Java 8 (non-std lib) 1.090 0.006 1.096 15% 6% 1.8.0_102 link
Python 2.7 + PyPy 1.376 0.120 1.496 57% 36% PyPy 5.4.1 link
C# .NET Core Linux 1.583 0.112 1.695 78% 13% 1.0.0-preview2 link
Javascript (nodejs) 1.371 0.466 1.837 93% 8% 4.3.1 link
Go 2.622 0.083 2.705 184% 47% 1.7.1 link
C++ (not optimized) 2.921 0.054 2.975 212% 9% g++ 6.1.1 link
PHP 7.0 6.447 0.178 6.624 596% 122% 7.0.11 link
Java 8 (see notes) 12.064 0.080 12.144 1176% 83% 1.8.0_102 link
Ruby 12.742 0.230 12.972 1263% 6% 2.3.1 link
Python 3.5 17.950 0.126 18.077 1800% 39% 3.5.2 link
Perl 25.054 0.014 25.068 2535% 38% 5.24.1 link
Python 2.7 25.219 0.114 25.333 2562% 1% 2.7.12 link

The big difference this time is that we use a slightly modified benchmark method. Programs are no longer limited to just 10 loops. Instead they run for 90 wall-clock seconds, and then we divide and normalize their performance as if they were running for only 10 loops. This way we can compare with the previous results. The benefit of doing the tests like this is that the startup and shutdown times of the interpreters should make almost no difference now. It turned out that the new method doesn’t significantly change the outcome compared to the previous benchmark runs, which is good as the old way of benchmarks seems also correct.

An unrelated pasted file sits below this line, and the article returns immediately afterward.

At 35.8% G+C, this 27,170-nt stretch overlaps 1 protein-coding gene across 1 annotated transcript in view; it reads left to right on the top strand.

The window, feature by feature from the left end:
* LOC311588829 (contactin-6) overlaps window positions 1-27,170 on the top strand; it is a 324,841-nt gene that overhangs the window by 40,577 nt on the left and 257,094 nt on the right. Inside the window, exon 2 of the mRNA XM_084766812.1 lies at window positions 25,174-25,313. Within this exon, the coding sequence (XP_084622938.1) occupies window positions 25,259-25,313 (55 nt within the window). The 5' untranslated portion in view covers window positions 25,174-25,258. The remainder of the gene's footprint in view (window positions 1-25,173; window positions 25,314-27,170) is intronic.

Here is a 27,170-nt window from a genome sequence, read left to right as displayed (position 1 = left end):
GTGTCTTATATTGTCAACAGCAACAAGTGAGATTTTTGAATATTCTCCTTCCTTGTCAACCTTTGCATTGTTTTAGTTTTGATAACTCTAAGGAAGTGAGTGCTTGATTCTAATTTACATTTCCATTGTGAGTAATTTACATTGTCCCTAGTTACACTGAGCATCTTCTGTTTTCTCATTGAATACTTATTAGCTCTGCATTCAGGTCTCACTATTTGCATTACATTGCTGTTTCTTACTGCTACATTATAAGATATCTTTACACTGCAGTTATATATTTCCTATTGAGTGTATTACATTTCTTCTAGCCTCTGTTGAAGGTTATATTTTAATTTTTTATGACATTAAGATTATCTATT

For the curious readers, the raw results also show the maximum used memory (RSS).

Brief analysis of the results:

  • Rust, which we benchmark for the first time, is very fast. 🙂
  • C# .NET Core on Linux, which we also benchmark for the first time, performs very well by being as fast as NodeJS and only 78% slower than C++. Memory usage peak was at 230 MB which is the same as Python 3.5 and PHP 7.0, and two times less than Java 8 and NodeJS.
  • NodeJS version 4.3.x got much slower than the previous major version 4.2.x. This is the only surprise. It turned out to be a minor glitch in the parser which was easy to fix. NodeJS 4.3.x is performing the same as 4.2.x.